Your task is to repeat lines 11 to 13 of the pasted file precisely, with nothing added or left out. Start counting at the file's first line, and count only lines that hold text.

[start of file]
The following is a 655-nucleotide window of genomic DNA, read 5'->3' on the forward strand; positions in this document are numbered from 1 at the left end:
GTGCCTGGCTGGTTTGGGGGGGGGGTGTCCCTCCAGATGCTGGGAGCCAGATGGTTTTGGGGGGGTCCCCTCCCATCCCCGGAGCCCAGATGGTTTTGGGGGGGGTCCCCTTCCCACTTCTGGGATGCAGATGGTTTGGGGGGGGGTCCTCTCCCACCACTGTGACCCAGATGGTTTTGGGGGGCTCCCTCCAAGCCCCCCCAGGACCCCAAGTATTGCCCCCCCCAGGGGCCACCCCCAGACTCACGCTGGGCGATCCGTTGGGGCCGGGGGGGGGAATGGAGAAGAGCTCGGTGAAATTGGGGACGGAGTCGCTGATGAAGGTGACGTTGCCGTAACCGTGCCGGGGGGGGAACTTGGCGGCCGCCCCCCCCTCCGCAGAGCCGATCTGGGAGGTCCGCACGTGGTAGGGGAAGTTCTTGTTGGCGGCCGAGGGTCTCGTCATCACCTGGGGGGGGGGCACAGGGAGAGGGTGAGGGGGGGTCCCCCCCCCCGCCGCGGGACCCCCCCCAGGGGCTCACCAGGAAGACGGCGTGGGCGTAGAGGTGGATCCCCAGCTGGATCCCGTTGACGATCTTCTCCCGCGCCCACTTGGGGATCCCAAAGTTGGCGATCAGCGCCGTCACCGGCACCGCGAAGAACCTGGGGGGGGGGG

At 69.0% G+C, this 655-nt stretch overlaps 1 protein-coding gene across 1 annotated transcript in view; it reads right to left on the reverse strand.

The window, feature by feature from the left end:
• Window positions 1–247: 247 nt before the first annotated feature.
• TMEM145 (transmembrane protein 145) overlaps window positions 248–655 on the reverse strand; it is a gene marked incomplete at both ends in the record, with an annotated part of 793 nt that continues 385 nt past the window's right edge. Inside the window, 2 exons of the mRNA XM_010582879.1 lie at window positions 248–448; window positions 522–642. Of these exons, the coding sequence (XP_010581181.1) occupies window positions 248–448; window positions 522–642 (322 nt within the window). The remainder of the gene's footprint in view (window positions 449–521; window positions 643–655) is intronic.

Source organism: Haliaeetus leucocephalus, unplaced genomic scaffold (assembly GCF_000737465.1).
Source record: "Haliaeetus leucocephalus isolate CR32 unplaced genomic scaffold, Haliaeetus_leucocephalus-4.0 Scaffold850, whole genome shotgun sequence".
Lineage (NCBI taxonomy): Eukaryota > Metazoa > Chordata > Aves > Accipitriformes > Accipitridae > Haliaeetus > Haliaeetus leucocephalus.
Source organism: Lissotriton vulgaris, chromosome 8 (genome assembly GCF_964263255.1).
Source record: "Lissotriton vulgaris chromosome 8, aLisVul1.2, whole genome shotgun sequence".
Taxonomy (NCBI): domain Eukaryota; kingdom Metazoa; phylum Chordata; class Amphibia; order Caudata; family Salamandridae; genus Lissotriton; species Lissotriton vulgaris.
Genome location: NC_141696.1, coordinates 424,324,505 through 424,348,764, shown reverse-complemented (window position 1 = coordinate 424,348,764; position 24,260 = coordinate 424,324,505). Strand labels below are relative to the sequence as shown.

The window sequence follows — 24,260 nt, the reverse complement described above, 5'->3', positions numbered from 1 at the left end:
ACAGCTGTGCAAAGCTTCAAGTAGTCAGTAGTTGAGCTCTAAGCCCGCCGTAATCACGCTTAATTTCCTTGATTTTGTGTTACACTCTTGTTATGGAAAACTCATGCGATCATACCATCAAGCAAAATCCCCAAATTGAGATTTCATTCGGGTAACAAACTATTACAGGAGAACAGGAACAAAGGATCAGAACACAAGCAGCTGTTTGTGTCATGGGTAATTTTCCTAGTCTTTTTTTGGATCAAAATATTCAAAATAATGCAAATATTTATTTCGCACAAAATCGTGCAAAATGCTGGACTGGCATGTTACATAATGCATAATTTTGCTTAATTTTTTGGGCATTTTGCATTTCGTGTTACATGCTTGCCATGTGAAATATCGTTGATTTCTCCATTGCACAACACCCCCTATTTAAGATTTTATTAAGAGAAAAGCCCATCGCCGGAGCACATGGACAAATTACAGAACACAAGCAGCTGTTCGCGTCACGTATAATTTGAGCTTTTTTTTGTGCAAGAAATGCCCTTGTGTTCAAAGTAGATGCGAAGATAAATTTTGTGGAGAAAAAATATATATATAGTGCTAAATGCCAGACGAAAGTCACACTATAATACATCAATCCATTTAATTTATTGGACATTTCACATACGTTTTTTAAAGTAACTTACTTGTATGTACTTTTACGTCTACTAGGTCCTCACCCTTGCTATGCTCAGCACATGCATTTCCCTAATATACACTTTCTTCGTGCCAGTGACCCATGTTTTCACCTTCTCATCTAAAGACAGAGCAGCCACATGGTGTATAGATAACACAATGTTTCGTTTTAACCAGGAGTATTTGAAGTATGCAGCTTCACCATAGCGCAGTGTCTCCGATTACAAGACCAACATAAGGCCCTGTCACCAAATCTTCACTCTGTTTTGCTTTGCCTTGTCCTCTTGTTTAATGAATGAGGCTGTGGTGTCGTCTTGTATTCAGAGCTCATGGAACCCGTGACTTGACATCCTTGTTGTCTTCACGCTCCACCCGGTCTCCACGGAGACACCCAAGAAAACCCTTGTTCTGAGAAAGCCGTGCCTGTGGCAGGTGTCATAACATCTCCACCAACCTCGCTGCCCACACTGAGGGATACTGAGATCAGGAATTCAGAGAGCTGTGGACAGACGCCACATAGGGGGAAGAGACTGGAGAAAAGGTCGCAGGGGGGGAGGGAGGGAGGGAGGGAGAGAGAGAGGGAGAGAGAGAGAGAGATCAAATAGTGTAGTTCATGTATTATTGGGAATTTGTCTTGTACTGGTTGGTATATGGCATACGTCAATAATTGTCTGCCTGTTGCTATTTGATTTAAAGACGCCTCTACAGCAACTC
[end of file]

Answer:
Source record: "Lissotriton vulgaris chromosome 8, aLisVul1.2, whole genome shotgun sequence".
Taxonomy (NCBI): domain Eukaryota; kingdom Metazoa; phylum Chordata; class Amphibia; order Caudata; family Salamandridae; genus Lissotriton; species Lissotriton vulgaris.
Genome location: NC_141696.1, coordinates 424,324,505 through 424,348,764, shown reverse-complemented (window position 1 = coordinate 424,348,764; position 24,260 = coordinate 424,324,505). Strand labels below are relative to the sequence as shown.